I know that years from now, my oldest daughter, the budding author, will be sitting in a chair being interviewed on national television. When discussing her auspicious beginnings, her tone will change as she divulges how her mother singlehandedly nearly ended her writing ambitions, all before the age of 13.
The audience will groan.
And I will write out yet another check to cover her imminent therapy sessions.
If you’ll recall, I’m the mother that accidentally washed one of her “books” while fishing out offensive laundry from her room, trying to rid the area of the unmistakable odor of sweaty socks and moldy pool towels. She had a number of hand written pages tucked safely into a pair of her favorite sweat pants. The ones she likes to wear for weeks on end, until they are literally calling me from the floor of her room, begging me to toss them into the washing machine.
The aftermath was tragic indeed.
But then I topped myself.
We use my old laptop for school work and such in the family room/dining room (which is not to be confused with the home school room). Where all the magic happens. After an unfortunate episode which involved the oldest child breaking rules and using the internet without adult supervision (and that’s all I can say about that incident without my head exploding, as I will never EVER find the humor in the situation) we had to take our usual super safety precautions to an all new level. This included changing passwords, installing safety codes, and blocking youtube. FOREVER.
As Fiddledaddy and I were systematically checking the laptop and setting up safeguards, he asked me if he could delete one of the kid accounts that belonged to Emme. I said sure, because there was another separate kid’s account, and we did not need two.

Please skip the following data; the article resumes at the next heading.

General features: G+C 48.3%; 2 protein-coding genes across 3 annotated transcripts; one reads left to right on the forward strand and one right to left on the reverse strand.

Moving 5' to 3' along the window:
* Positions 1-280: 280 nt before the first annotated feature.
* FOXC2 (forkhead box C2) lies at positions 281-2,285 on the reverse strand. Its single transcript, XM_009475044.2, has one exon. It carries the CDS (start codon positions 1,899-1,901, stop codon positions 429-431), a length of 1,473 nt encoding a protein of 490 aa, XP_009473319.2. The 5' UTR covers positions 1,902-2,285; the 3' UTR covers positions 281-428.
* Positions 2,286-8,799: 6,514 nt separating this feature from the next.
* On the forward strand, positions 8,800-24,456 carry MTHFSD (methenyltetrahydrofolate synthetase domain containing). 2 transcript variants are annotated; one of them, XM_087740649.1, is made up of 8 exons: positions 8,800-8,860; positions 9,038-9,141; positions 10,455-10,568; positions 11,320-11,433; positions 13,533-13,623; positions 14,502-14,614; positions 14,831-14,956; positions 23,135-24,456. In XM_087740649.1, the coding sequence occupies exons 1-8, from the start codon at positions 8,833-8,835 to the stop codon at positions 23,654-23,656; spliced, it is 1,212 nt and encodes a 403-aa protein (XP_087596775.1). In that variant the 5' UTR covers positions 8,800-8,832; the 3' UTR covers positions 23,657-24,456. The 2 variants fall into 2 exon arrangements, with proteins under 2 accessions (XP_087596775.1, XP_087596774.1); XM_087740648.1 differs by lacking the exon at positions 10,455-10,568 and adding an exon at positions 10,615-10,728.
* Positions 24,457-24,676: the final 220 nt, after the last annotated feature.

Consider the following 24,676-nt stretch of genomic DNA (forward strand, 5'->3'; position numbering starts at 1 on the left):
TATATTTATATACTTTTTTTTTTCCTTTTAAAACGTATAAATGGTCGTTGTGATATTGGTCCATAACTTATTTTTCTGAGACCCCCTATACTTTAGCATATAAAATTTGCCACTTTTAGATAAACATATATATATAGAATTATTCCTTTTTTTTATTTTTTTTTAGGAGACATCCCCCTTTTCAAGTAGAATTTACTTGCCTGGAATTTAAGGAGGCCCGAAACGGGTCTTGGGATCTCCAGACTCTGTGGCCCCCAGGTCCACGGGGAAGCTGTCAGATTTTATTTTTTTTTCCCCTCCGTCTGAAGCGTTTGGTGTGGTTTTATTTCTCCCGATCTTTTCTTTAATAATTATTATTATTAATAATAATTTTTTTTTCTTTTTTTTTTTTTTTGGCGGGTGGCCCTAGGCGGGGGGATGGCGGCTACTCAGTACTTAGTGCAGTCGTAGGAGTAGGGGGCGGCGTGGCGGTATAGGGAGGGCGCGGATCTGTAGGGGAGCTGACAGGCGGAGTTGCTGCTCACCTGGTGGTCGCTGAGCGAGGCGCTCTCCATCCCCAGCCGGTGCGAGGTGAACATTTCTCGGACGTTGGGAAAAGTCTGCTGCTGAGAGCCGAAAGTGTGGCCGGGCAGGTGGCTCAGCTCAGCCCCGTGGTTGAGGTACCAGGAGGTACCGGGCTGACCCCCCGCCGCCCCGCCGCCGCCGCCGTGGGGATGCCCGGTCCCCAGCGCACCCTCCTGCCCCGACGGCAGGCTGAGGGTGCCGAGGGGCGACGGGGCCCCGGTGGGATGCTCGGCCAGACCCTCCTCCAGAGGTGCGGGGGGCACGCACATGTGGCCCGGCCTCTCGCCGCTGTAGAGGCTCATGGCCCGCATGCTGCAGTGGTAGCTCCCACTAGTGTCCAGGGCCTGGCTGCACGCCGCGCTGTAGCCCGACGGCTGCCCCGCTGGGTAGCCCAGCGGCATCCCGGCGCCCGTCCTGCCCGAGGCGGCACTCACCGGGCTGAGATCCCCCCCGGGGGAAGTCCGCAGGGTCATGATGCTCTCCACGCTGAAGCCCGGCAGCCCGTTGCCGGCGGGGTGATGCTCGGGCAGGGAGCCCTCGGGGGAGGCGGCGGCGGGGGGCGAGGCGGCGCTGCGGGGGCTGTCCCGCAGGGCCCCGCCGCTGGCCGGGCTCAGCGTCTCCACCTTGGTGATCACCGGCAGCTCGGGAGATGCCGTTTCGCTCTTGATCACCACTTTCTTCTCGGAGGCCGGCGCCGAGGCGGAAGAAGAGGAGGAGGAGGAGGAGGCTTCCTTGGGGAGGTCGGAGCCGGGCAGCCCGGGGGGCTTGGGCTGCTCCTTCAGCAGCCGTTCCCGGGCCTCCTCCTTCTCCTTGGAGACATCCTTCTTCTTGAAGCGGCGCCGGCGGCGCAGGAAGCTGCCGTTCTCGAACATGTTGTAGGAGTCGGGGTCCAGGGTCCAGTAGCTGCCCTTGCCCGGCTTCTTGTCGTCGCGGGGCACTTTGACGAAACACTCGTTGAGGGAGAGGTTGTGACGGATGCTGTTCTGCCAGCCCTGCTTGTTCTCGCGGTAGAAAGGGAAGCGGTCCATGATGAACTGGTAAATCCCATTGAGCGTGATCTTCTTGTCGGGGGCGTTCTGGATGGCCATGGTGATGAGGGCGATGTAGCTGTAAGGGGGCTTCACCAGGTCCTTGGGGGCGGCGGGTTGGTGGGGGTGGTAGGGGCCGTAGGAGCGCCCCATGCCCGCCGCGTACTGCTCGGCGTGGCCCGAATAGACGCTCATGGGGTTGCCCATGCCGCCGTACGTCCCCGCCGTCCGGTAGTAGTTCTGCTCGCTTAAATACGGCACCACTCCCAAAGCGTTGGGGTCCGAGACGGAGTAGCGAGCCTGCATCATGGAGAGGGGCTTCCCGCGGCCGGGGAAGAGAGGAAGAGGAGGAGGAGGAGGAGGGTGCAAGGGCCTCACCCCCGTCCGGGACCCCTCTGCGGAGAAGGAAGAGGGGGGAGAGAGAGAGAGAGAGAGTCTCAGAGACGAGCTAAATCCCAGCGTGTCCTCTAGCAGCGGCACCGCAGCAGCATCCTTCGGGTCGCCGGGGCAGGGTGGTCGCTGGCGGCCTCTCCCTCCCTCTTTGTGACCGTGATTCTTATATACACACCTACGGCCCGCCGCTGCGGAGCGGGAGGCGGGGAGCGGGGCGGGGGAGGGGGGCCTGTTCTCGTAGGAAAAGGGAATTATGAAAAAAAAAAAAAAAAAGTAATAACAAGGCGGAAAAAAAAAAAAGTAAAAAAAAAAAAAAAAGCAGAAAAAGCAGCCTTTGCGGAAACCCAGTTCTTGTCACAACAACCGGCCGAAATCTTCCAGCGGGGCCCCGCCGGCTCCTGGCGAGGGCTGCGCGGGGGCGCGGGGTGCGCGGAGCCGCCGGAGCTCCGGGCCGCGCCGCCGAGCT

I completely forgot that she had been using this account to write one of her books on the Mac Pages program. I had encouraged her to begin writing her stories on the computer because A) it would improve her typing skills, B) her handwriting was becoming increasingly illegible as she was filling entire notebooks with hand written pages, and C) the wonderful ability to save her work on the laptop.
But guess what? If you delete a user, everything that user was working on would be deleted as well.
I discovered this the next day when I casually mentioned to her that we deleted one of the kids accounts. Her face went ashen. She explained that her book was on her account. My face went ashen. I searched the computer to no avail. After many tears, I encouraged her to go ahead and type the Science paper that was due the next day. Using the Pages program.
When Fiddledaddy arrived home later, I told him of my folly in not remembering her book (which was 28 chapters, and over 150 pages, by the way). He tried using some sort of gizmo to retrieve lost files, but after an exhaustive search, could not find the file in question.
Because it was likely overwritten when I had my daughter type her Science paper on PAGES.
Oh, I was popular in my house that evening, I can assure you.
Days later there is still much sadness and mourning. Just a while ago she came to me and sullenly requested an empty spiral. For her next book. It seems that she doesn’t trust the computer any longer. Or her mother. And no, we didn’t have any sort of external saving doo-da (technical term) on the laptop. Now I know all about dropbox, and that will be what I’ll have her use should she ever trust my technological judgment in the future.
But at least her clothes are clean.
And she will have ample fodder when she writes her autobiography.